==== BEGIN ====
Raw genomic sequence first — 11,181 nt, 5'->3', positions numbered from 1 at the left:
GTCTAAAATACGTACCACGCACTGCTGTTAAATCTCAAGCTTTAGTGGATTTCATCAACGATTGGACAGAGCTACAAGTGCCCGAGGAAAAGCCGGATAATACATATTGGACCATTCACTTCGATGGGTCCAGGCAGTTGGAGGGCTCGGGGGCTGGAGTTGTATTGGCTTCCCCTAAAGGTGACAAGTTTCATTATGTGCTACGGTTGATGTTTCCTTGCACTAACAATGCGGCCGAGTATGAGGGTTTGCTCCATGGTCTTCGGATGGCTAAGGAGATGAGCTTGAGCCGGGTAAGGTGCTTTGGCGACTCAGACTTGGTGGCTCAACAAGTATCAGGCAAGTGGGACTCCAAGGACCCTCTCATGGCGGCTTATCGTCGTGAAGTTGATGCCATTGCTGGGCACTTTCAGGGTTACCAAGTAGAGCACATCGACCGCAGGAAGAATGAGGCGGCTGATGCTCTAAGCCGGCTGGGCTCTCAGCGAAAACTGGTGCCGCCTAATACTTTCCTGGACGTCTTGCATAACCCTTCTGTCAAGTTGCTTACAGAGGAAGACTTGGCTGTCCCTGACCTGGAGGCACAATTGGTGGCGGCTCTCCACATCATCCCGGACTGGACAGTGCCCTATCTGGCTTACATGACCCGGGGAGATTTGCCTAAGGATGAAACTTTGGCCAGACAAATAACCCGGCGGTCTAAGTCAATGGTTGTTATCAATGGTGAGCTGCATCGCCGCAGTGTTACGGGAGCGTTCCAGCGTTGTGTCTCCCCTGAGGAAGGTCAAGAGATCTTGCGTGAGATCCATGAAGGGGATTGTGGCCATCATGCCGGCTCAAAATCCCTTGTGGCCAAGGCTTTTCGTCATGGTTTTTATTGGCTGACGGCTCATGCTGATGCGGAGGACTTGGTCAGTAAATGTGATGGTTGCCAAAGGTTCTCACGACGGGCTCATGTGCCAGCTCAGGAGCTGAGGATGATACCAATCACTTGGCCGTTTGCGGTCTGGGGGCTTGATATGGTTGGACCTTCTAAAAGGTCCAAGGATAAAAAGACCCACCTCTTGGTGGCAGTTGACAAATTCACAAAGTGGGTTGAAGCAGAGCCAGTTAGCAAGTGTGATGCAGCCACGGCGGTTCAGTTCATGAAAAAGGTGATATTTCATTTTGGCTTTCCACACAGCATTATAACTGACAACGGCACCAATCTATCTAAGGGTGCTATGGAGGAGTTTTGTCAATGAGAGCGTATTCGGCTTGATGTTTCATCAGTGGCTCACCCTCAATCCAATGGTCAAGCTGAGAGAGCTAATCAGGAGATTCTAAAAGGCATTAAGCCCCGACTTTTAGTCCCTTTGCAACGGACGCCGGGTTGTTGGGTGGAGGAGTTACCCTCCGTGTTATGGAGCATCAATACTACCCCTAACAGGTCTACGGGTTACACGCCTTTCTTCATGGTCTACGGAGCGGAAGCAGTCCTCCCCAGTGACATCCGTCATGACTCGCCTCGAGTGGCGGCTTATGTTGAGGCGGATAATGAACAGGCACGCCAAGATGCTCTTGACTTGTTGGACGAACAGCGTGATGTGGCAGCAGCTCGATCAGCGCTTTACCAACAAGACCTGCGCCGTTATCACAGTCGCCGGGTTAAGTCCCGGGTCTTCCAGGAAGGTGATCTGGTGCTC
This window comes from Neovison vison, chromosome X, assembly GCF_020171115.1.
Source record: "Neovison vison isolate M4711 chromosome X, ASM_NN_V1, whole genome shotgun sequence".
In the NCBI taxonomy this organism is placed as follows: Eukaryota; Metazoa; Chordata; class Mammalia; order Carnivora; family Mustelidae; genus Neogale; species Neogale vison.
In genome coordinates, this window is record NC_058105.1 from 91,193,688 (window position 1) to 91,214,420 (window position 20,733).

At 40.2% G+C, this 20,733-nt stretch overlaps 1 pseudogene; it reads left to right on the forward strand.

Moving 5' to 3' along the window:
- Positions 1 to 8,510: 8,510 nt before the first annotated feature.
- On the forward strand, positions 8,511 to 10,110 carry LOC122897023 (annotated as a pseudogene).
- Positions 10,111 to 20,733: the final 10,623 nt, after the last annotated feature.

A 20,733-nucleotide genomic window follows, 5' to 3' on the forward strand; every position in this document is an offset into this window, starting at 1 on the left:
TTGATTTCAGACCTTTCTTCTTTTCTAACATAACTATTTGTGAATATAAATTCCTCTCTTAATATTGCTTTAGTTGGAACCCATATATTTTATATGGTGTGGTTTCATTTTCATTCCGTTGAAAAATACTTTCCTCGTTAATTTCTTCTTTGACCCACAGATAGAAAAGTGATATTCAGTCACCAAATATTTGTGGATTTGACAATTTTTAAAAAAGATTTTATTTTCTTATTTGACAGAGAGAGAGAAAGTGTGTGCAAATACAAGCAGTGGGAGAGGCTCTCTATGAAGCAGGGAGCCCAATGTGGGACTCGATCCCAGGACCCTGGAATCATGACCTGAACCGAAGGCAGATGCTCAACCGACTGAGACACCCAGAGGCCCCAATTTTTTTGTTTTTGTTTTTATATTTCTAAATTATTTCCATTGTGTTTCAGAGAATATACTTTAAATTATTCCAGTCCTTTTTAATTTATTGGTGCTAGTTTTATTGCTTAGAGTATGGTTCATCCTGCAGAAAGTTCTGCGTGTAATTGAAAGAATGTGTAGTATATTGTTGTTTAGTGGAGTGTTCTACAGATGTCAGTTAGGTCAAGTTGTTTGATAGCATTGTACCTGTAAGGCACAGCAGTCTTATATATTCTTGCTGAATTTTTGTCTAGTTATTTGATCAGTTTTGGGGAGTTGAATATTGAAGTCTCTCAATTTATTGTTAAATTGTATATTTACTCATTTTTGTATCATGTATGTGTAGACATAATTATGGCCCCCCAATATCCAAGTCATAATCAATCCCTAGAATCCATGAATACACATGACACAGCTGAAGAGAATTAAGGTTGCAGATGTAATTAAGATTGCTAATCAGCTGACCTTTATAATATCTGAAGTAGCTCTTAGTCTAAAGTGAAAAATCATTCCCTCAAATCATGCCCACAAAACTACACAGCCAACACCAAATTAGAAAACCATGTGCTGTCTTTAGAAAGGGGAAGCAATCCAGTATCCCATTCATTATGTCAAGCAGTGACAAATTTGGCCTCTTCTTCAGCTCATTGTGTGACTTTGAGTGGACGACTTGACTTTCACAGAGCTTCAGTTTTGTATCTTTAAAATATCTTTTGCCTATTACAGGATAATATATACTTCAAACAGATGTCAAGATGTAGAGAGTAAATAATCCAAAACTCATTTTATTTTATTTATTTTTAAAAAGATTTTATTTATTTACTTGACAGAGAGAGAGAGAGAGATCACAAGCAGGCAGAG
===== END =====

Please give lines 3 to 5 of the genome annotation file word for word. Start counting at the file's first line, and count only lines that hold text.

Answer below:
This window comes from Neovison vison, chromosome X, assembly GCF_020171115.1.
Source record: "Neovison vison isolate M4711 chromosome X, ASM_NN_V1, whole genome shotgun sequence".
In the NCBI taxonomy this organism is placed as follows: Eukaryota; Metazoa; Chordata; class Mammalia; order Carnivora; family Mustelidae; genus Neogale; species Neogale vison.